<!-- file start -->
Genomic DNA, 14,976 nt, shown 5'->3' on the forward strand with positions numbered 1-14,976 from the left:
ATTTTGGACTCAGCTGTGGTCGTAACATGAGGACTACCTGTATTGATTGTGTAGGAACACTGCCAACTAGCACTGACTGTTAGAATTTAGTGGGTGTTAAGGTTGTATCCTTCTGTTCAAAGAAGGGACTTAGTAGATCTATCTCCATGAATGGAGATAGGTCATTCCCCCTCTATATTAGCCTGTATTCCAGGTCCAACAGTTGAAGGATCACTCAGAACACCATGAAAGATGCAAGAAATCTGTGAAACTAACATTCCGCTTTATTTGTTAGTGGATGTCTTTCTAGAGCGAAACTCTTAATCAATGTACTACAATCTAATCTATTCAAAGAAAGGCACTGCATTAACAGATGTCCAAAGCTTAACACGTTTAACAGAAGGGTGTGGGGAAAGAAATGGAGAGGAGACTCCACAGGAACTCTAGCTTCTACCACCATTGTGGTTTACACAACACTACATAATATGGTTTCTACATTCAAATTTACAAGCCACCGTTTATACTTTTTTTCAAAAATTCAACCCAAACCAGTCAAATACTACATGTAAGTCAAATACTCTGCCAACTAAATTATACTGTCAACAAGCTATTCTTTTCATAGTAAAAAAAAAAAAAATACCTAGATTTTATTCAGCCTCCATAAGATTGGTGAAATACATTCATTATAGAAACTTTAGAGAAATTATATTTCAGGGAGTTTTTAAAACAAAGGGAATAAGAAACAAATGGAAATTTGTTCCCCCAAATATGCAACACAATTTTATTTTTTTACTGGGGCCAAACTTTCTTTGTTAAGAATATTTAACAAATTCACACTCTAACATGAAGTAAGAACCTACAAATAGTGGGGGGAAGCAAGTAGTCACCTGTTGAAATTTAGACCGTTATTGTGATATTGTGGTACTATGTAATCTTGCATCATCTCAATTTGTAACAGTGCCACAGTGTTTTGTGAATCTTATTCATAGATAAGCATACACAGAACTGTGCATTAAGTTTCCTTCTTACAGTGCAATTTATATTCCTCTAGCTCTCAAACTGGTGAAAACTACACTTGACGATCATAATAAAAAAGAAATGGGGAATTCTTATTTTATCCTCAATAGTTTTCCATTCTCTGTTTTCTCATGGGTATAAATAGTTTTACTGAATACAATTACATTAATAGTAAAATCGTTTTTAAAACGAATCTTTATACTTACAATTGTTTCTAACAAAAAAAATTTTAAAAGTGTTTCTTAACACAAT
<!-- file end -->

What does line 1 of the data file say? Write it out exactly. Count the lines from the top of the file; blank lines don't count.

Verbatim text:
Genomic DNA, 14,976 nt, shown 5'->3' on the forward strand with positions numbered 1-14,976 from the left: